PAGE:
Who let the dog out?
Norman Waterhouse recently acted in a successful prosecution in the Magistrates Court of South Australia on behalf of the City of Burnside (the Council) against the defendant, a legal practitioner, as an owner or person responsible for the control of a dog found wandering at large (the Defendant).
On several occasions between 2020 and 2021, an officer of the Council (the Officer) found the dog to be wandering on paths outside the Defendant’s property. The Officer had spoken to the Defendant several times about securing the fences to ensure the dog could not wander off the property.
In May 2021, the Officer once again located the dog outside the property and took further photographs. This formed the basis of the Officer issuing an expiation notice to the Defendant, who subsequently elected to be prosecuted.
The Defendant relied upon the statutory defence in Section 86 of the Dog and Cat Management Act 1995 (SA). His defence rested on proving that he had taken ‘all reasonable steps’ to prevent the dog from wandering at large.
The Defendant identified that the most likely point where the dog had escape was under a wooden slat fence and gate at the rear of the property. To prevent this, he placed trestle tables against the fence blocking off the holes. On the morning of the incident, the Defendant left his property. When he received communication that the dog had once again escaped the property, the Defendant promptly returned home. Upon a further inspection of the fence, he contended that the tables had been removed. He assumed contractors may have attended the property that day and subsequently moved the tables.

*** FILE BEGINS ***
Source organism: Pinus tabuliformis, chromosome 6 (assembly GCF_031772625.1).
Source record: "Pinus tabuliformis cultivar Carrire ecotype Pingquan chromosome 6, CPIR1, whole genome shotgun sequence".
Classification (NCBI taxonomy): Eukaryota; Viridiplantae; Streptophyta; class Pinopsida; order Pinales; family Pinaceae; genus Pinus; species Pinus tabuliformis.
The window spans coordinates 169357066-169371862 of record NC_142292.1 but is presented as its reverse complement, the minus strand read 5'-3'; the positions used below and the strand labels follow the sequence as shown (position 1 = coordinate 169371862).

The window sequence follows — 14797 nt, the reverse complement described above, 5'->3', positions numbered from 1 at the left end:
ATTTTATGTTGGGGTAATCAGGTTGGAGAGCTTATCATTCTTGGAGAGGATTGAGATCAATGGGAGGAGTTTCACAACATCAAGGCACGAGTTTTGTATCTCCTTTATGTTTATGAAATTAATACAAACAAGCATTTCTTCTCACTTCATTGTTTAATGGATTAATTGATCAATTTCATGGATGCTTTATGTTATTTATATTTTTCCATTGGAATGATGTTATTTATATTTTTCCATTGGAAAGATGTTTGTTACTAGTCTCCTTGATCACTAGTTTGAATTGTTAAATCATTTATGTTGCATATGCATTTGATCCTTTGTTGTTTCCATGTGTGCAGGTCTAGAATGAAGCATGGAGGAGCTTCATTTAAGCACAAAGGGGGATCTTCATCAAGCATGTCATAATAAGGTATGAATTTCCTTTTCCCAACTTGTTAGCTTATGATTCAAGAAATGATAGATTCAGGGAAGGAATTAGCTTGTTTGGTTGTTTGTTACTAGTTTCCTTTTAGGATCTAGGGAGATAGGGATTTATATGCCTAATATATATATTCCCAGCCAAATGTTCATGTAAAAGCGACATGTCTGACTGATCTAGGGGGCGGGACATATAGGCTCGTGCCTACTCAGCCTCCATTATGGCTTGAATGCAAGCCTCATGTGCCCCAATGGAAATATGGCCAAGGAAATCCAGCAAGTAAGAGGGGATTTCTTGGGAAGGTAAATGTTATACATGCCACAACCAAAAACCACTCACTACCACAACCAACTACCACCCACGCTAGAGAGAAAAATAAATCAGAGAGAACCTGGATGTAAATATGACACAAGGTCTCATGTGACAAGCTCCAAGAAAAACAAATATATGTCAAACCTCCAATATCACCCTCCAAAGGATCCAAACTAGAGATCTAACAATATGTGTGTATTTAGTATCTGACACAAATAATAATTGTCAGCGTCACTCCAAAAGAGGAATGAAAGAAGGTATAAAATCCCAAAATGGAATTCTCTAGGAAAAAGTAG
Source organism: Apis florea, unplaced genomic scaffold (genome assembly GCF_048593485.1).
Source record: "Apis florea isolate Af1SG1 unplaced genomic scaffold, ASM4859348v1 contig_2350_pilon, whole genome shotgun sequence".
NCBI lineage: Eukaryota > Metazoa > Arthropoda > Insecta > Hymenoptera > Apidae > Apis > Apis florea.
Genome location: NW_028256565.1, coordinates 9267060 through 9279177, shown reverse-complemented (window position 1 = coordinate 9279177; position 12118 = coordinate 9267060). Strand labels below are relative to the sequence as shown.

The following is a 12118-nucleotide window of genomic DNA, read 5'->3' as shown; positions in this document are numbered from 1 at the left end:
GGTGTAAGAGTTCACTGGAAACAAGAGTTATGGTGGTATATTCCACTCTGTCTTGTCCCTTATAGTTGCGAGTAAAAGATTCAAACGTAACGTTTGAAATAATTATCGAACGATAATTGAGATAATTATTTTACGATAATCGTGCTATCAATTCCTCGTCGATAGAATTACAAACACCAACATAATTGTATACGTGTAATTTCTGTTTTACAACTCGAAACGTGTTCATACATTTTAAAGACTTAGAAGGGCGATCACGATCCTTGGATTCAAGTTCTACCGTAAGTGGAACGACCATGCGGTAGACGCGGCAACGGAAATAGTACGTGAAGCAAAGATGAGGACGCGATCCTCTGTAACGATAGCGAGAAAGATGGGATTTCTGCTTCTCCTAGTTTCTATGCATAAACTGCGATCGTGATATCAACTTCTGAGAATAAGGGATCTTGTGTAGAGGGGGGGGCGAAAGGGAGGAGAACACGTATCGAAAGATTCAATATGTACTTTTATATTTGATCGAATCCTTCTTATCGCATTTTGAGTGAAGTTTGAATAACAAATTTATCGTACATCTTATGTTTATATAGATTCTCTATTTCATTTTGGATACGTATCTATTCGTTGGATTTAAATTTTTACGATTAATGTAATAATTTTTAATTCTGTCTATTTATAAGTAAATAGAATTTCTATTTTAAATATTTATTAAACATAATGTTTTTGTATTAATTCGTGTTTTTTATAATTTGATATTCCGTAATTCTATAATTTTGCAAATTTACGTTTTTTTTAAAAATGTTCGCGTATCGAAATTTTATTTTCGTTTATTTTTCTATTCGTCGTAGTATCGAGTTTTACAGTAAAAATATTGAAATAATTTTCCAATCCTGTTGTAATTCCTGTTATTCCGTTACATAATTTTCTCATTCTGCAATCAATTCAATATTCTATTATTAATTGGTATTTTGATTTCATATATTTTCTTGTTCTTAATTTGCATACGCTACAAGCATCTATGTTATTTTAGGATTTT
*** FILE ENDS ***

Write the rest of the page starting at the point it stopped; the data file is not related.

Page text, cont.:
The prosecution put to the Defendant that placing an unsecured trestle table against the fence was not an adequate response to the need to secure the area so that the dog could not again escape. The Defendant submitted that the dog had not wandered off the property between October 2020 and May 2021, which meant that the precautions had been taking to secure the property had worked. The Defendant, in his defence, reiterated that he had been in communication with the agents for the landlord concerning the need for certain repairs to be undertaken, however, none were completed.
In short, the Council argued that the Defendant’s evidence fell well short of establishing that ‘all reasonable steps’ had been taken by him to ensure the dog was not wandering at large. Absent any corroborative evidence, such as a witness statement of a contractor who attended his property on the day and moved the trestle table reduced his defence to mere speculation.
To further its case, the Council called two witnesses. The first was a director of the company that owns the property the Defendant resides in. He confirmed that he was aware of previous requests by the Defendant to repair the fences and gates at the rear of the property, however, upon further inspection, was of the view that the condition of the fences were adequate. While the Defendant intimated that it was the landlord’s responsibility to ensure the fences and gates were fit for purpose, it is important to note that the property lease did not account for the issue of pets. Accordingly, if the tenant wanted a dog, it was his obligation to secure the fence so that the dog could not get out.